Nicaragua: inter-oceanic canal route approved

Nicaragua's Commission for the Development of the Grand Canal on July 7 approved a route for the proposed inter-oceanic canal through the Central American country. The waterway, to be built by Chinese company HKND, is slated to run from the Río Punta Gorda (South Atlantic Autonomous Region) on the Caribbean Coast to Brito (Rivas department) on the Pacific coast—a route more than three times as long as the 48-mile Panama Canal. The Commission said the canal will be operational by 2020, but questions have been raised on how the Hong Kong-based company plans to finance the project, estimated at $50 billion—nearly four times greater than Nicaragua's national economy. The canal is to be privately owned and operated. Ecologists have raised concerns about impacts on Lake Nicaragua (also known as Cocibolca), Central America's largest lake and an important fresh-water source for the country. There are fears the the water used by the canal's locks could seriously deplete the lake. The Río San Juan, which feeds the lake and forms the border with Costa Rica, would be dammed to feed the locks. Costa Rica has formally demanded the right to review environmental impact studies for the project before work begins. The Rama-Kriol indigenous people, whose territories in the Punta Gorda river basin would be impacted, are demanding to be consulted on the project. (La Prensa, Nicaragua, July 17; Tico Times, Costa Rica; July 15; Nicaragua Dispatch, ReutersEl Financiero, Mexico, July 8)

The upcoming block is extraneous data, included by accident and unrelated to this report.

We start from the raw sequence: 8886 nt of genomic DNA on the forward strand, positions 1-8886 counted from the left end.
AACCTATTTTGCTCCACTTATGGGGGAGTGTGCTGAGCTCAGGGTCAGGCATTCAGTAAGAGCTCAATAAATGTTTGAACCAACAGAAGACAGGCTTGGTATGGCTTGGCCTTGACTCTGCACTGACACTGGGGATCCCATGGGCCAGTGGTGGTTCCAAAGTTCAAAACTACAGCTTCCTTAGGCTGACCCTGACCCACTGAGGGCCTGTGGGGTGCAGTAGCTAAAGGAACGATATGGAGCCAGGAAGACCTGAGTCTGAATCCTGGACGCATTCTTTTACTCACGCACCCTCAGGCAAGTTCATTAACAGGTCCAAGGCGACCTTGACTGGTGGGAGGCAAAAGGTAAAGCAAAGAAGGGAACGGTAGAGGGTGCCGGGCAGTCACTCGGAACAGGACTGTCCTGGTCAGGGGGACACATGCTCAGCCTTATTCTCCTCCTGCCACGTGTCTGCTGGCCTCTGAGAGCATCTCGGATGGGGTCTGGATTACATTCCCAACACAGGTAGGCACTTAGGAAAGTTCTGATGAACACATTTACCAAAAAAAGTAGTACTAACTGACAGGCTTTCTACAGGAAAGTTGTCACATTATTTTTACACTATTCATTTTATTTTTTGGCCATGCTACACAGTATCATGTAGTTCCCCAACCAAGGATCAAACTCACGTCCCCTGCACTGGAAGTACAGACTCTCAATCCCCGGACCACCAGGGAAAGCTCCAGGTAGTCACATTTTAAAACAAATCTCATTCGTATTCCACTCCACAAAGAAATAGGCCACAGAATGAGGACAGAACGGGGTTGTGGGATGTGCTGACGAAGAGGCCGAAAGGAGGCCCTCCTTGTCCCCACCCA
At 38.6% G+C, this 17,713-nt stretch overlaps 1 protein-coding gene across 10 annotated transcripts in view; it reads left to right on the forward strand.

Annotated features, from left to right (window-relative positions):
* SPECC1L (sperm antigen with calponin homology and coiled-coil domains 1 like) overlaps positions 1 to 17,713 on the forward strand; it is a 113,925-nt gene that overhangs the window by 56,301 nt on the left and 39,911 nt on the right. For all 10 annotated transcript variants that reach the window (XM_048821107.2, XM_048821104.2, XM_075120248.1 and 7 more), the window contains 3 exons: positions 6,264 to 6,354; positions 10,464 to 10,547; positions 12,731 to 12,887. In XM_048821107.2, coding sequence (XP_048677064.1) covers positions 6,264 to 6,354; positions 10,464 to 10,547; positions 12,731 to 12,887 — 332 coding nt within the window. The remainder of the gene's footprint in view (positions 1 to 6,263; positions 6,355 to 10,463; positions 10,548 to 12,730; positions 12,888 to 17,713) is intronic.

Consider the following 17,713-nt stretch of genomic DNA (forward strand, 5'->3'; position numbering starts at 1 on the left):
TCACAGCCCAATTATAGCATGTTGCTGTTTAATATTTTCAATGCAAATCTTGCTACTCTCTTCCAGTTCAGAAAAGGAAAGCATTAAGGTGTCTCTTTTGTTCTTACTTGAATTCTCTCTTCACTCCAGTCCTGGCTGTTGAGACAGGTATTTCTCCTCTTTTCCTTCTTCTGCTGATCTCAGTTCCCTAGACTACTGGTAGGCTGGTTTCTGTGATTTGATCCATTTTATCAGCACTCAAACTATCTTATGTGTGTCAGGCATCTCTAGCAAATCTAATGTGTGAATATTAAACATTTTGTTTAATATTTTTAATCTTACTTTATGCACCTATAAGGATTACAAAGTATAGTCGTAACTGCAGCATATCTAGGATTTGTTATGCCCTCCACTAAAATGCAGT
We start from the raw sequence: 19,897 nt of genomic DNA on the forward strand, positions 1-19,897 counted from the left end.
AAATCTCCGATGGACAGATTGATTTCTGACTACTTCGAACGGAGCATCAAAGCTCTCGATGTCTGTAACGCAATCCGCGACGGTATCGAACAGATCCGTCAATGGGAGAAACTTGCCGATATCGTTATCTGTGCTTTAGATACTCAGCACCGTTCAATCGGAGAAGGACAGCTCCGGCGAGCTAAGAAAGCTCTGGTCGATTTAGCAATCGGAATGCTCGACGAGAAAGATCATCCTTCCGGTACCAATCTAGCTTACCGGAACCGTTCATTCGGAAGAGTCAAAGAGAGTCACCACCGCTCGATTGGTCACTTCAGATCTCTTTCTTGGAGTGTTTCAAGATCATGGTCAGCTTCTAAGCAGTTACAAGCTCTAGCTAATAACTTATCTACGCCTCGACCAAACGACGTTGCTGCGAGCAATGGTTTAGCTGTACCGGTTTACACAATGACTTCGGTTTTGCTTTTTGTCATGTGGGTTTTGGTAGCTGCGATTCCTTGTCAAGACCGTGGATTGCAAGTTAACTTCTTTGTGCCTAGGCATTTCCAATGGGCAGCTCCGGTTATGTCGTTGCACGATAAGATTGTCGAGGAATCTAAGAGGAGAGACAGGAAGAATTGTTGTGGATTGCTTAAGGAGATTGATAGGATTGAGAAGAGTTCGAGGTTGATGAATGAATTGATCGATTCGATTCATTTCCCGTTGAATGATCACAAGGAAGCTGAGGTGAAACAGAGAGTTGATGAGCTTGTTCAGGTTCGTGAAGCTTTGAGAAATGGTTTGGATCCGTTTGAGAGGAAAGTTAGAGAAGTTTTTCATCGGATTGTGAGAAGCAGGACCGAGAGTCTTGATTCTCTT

Approval of the canal route came days before Russia's President Vladimir Putin made a surprise visit to Nicargua, fueling speculation that Russia is a "silent partner" in the canal project—rumors which were denied by the government of President Daniel Ortega. In alliance with Venezuela, Russia has had a resurgent military presence in the Caribbean in recent years. But retired Gen. Alvaro Baltodano, economic advisor to President Ortega, denied that there was any military or political aspect to the project. "We are not in a position to build something for geopolitical reasons or other reasons," he said. "Here the goals are very clear, and exact, and very transparent." (Nicaragua Dispatch, July 12)

Similar fears about military encroachment on the traditional US "backyard" of Central America and the Carribean were raised in 1997, when Hutchison Whampoa, another Hong Kong-based Chinese company, was granted a concession to run the Panama Canal after the US turned full control of the former Canal Zone to the Panamanian government in 1999. (Miami Herald, Aug. 25, 1999)